I commented last week that “It can’t hurt for the people who make their living off the sacrifices of other living things to be reminded that there are indeed sacrifices being made – that these animals, given a choice, would choose to survive and propagate rather feed a hungry human and a farmer’s bank account. Perhaps in seeing Hachiken mourn at the death of an animal he cared for, they might pause and wonder if it’s such a good thing that they no longer do.” I think this was very much in-line with where Arakawa took the story, especially when Yoshino (who’s emerged as a very winning side character) got a first-hand look at what Hachiken was going through. She called him an “atama ga ii baka” – the second time that phrase turned up in anime this week – and commented that “The rest of us never really thought about killing and eating them, you know. It’s something we took for granted… Maybe it’s important to reconsider things you’ve always taken for granted.” This is the essence of Hachiken’s role at Ezonoo and in Silver Spoon, to be the foreign body, the outside thinker, and the proxy for the reader/viewer. Arakawa may support the notion of you eating bacon but she wants you to be aware of what it took to get it to your belly.
Of course, that might be viewed by some – certainly by vegetarians – as hypocritical, trying to have your pork bowl and eat it, too. I think Arakawa acknowledged this through Hachiken’s own words, in fact, when he said that he didn’t think Butadon would care one bit about how good he tasted after he died (and he’s right). This is an issue I’m still wrestling with, in fact – I think all the talk of how the smokehouse is like a funeral, and Hachiken buying Porkbowl’s meat rather than seeing it go to a stranger, having funerals for horses that died in a brutal sport… It’s all to assuage our guilty consciences, nothing to do with the sacrifices of the animals themselves. It’s about us, not them – and I think everything related to the pigs and cows and deer and bears even horses in Gin no Saji is really about us, not them. It’s Arakawa-sensei doing two things, mainly – trying to educate the world on the lives of the people who keep them from starving, and trying to work through her own feelings on being a part of a system that slaughters animals for profit.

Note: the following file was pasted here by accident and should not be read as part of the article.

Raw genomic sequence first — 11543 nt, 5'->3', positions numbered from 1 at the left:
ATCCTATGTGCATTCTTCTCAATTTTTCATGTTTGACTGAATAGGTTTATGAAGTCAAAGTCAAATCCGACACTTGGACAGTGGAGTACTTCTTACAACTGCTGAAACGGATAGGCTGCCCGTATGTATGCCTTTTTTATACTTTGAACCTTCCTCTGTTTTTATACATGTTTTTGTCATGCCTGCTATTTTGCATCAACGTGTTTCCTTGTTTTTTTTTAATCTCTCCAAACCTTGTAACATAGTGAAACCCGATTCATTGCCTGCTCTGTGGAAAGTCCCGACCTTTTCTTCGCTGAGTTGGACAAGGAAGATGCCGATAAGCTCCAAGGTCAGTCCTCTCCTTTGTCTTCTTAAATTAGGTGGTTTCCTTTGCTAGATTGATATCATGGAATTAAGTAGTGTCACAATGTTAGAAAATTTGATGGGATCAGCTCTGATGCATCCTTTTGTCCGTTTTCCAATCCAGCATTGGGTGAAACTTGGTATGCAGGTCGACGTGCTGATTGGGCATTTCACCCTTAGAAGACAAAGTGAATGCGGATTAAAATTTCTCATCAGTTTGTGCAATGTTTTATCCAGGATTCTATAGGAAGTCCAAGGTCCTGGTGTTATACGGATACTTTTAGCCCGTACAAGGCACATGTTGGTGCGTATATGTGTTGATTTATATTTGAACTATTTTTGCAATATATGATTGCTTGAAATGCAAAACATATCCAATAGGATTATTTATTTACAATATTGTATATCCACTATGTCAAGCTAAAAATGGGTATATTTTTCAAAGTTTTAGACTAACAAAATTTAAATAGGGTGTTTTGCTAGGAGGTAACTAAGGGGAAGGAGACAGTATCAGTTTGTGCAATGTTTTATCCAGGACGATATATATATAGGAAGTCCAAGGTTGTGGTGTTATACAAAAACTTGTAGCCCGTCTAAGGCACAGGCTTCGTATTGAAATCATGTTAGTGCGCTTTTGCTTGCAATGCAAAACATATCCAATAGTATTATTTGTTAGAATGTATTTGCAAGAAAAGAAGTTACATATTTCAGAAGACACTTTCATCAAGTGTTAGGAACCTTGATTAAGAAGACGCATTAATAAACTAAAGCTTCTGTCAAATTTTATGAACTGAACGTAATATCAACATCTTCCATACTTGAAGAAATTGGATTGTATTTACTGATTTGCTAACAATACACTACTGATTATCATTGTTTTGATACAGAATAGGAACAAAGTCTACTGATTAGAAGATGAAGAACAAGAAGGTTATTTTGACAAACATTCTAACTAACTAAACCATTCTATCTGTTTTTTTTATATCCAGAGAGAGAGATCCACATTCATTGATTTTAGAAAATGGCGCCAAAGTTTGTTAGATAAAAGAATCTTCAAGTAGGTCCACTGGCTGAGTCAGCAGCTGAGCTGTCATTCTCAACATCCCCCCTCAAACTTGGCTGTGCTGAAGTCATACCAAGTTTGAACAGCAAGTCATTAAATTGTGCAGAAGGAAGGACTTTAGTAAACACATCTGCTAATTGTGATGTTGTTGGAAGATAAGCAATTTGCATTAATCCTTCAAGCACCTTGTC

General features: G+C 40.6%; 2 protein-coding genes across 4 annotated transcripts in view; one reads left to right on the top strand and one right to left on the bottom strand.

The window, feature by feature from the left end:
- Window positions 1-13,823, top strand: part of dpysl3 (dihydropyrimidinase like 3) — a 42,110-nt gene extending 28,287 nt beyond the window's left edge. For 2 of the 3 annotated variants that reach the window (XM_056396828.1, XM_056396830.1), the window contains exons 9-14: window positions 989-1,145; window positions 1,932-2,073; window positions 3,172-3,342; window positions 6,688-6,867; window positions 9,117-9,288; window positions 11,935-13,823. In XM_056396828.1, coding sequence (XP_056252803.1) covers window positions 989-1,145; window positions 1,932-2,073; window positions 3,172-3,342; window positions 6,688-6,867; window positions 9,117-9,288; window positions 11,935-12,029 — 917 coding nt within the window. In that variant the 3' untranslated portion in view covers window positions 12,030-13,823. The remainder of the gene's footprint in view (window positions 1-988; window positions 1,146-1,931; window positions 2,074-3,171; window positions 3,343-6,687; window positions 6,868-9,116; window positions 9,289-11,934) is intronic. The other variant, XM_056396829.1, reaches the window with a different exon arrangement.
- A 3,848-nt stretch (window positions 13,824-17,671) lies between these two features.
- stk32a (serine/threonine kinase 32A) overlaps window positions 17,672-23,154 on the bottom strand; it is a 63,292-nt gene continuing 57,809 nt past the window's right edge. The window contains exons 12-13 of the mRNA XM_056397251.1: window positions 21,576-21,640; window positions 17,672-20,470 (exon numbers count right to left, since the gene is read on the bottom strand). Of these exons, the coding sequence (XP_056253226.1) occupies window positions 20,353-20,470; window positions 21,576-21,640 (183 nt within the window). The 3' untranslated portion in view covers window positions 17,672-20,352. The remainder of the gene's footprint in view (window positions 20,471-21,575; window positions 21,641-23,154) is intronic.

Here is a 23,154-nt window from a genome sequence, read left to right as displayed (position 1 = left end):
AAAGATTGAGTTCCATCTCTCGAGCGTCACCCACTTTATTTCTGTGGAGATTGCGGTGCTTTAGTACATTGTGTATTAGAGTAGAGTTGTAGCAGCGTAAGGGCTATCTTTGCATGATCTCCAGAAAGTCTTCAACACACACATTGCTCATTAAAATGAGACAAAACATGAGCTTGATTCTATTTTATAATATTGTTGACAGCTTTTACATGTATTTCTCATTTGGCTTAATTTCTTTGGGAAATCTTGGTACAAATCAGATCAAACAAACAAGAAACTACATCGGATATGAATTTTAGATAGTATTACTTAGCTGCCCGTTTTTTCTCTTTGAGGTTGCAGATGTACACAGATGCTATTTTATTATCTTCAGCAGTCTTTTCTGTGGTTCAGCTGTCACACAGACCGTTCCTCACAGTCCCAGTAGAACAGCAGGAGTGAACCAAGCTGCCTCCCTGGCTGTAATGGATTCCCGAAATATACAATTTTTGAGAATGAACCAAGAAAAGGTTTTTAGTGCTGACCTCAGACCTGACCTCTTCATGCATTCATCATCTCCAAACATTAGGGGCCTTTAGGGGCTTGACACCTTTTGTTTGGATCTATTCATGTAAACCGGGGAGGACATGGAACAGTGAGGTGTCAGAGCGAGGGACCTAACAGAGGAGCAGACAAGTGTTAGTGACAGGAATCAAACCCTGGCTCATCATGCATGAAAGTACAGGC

So where does that leave us in the context of the story? I would say Butadon’s death was handled in a dignified, unsentimental and ultimately somewhat detached way. I appreciated the fact that we were spared no details on just what happened to Porkbowl, and the fact that Hachiken took the high road at all times. He watched the abattoir film despite being offered an out, he dressed the meat himself, and generally conducted himself as the strong and principled young man he’s grown into. There was even some humor in the episode, and damn good too – the pregnancy misunderstanding in the beginning was clever (yes, I really did want to punch Tokiwa). And I quite liked Sakuragi-sensei’s momentary reference to Hachiken and Yoshino as being “in heat”. But closure was something I didn’t take away from the episode – ultimately, the Butadon saga ends with me feeling somewhat let down. But I’m not sure there was any other way it could have ended without betraying the essence of the series, and maybe in and of itself a satisfying conclusion would have been wrong, because this was intentionally not a scenario that allowed the possibility of one. It’s certainly something to chew on – not as tasty as a plate of crispy bacon, maybe, but more substantial.